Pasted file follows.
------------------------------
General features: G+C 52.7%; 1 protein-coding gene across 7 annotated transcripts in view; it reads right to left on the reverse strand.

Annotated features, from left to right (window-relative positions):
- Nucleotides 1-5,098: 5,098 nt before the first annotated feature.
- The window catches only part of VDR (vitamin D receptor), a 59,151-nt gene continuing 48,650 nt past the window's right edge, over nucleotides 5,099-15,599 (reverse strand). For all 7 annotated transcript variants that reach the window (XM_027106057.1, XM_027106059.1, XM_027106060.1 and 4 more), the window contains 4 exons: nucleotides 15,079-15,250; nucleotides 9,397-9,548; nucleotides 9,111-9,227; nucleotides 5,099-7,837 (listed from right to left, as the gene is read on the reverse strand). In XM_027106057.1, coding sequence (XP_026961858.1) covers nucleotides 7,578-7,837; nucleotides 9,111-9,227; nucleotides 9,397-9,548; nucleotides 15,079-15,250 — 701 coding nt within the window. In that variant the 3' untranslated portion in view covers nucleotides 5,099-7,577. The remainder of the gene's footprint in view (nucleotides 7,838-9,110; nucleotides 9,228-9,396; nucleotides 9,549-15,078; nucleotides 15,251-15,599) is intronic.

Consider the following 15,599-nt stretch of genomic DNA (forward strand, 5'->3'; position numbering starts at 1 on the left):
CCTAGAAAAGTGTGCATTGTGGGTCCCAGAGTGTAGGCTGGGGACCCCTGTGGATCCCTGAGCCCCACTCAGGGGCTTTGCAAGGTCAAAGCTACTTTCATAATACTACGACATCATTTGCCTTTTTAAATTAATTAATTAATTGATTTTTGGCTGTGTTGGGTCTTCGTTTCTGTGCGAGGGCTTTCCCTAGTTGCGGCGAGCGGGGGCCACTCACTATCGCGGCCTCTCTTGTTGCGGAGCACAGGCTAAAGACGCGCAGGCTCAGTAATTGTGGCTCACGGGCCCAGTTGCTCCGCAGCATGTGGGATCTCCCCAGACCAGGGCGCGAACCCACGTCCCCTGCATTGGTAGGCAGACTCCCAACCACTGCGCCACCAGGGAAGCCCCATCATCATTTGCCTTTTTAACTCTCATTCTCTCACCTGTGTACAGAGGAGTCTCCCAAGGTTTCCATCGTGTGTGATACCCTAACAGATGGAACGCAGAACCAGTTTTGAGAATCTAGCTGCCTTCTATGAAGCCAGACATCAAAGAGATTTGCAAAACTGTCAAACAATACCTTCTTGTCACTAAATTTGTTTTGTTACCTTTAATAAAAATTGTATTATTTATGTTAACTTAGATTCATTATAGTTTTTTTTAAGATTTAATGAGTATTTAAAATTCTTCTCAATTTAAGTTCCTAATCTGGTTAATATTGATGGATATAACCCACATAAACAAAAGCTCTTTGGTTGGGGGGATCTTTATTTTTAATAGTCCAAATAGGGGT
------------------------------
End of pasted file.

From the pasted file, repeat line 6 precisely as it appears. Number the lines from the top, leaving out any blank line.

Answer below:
CCTAGAAAAGTGTGCATTGTGGGTCCCAGAGTGTAGGCTGGGGACCCCTGTGGATCCCTGAGCCCCACTCAGGGGCTTTGCAAGGTCAAAGCTACTTTCATAATACTACGACATCATTTGCCTTTTTAAATTAATTAATTAATTGATTTTTGGCTGTGTTGGGTCTTCGTTTCTGTGCGAGGGCTTTCCCTAGTTGCGGCGAGCGGGGGCCACTCACTATCGCGGCCTCTCTTGTTGCGGAGCACAGGCTAAAGACGCGCAGGCTCAGTAATTGTGGCTCACGGGCCCAGTTGCTCCGCAGCATGTGGGATCTCCCCAGACCAGGGCGCGAACCCACGTCCCCTGCATTGGTAGGCAGACTCCCAACCACTGCGCCACCAGGGAAGCCCCATCATCATTTGCCTTTTTAACTCTCATTCTCTCACCTGTGTACAGAGGAGTCTCCCAAGGTTTCCATCGTGTGTGATACCCTAACAGATGGAACGCAGAACCAGTTTTGAGAATCTAGCTGCCTTCTATGAAGCCAGACATCAAAGAGATTTGCAAAACTGTCAAACAATACCTTCTTGTCACTAAATTTGTTTTGTTACCTTTAATAAAAATTGTATTATTTATGTTAACTTAGATTCATTATAGTTTTTTTTAAGATTTAATGAGTATTTAAAATTCTTCTCAATTTAAGTTCCTAATCTGGTTAATATTGATGGATATAACCCACATAAACAAAAGCTCTTTGGTTGGGGGGATCTTTATTTTTAATAGTCCAAATAGGGGT